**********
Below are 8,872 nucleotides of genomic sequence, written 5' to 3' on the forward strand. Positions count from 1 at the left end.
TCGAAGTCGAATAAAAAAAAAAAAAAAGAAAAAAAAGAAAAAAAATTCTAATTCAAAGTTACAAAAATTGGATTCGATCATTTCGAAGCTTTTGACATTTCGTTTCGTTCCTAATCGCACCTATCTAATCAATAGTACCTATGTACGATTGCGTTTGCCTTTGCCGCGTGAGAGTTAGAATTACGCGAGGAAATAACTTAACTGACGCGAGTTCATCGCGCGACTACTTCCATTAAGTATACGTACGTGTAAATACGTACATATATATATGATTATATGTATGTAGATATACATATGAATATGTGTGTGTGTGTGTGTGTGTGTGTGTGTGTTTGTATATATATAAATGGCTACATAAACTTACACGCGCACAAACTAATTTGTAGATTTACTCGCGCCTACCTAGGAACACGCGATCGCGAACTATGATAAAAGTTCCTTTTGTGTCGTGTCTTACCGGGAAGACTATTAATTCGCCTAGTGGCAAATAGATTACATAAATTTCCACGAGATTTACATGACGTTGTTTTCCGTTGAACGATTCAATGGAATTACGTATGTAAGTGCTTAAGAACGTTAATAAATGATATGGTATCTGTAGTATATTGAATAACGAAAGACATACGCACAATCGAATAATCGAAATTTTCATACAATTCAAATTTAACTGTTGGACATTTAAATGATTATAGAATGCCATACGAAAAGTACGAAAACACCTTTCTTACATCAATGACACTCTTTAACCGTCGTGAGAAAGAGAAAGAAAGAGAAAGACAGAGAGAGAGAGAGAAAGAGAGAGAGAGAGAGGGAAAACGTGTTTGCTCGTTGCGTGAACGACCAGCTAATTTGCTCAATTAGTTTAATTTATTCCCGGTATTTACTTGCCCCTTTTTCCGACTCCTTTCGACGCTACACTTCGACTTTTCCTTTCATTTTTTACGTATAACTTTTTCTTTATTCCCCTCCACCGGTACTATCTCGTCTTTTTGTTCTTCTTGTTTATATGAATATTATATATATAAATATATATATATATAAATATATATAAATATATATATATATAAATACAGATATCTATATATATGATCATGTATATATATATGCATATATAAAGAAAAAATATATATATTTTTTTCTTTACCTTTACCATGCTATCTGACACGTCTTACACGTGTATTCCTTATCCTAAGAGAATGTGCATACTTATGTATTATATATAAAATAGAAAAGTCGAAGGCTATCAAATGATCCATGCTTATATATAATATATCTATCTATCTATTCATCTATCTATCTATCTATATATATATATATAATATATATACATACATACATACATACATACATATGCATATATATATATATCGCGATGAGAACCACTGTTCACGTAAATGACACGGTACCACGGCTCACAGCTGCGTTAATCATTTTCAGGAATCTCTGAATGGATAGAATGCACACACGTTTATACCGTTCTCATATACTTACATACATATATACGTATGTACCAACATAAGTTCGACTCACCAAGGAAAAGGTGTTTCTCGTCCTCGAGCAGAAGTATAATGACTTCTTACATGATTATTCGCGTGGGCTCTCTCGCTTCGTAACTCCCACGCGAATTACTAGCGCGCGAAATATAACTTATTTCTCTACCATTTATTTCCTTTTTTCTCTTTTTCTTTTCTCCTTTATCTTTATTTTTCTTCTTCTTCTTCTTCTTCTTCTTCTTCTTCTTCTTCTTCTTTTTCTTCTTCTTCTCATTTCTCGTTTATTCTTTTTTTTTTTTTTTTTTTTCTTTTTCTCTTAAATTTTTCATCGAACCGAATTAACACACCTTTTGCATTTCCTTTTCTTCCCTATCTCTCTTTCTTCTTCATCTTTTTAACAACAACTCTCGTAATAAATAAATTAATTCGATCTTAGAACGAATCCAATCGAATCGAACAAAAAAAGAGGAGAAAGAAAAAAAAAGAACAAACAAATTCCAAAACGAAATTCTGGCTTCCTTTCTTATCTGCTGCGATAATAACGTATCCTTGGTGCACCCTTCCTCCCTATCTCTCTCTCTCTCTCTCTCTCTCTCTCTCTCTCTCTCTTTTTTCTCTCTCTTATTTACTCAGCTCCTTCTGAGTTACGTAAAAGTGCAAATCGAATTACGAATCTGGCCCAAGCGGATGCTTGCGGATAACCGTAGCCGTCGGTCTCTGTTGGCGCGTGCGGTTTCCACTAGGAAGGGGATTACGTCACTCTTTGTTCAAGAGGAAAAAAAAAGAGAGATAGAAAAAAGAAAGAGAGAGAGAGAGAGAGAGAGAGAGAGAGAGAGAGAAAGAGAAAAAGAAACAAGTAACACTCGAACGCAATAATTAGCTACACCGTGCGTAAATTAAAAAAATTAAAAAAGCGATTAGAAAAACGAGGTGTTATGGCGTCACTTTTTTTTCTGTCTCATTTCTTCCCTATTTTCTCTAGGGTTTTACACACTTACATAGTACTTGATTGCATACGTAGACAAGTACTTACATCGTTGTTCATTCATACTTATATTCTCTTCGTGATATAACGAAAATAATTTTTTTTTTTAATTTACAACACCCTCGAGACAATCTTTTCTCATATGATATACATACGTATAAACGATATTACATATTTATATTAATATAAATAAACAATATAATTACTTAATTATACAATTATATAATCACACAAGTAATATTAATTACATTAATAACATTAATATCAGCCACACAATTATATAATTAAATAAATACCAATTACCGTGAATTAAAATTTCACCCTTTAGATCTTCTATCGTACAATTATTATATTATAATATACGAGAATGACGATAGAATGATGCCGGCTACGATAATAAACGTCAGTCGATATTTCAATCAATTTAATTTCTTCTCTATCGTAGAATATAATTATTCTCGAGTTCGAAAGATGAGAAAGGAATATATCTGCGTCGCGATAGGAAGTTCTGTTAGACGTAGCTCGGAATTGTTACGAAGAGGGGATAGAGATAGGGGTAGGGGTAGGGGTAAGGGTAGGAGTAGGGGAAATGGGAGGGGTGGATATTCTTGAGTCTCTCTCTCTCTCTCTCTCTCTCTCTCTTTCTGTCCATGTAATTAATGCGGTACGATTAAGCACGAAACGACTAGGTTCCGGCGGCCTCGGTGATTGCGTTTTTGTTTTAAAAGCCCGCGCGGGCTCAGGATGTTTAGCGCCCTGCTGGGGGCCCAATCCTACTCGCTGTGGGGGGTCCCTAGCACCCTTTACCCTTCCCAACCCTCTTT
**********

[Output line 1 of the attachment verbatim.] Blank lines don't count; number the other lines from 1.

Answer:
Below are 8,872 nucleotides of genomic sequence, written 5' to 3' on the forward strand. Positions count from 1 at the left end.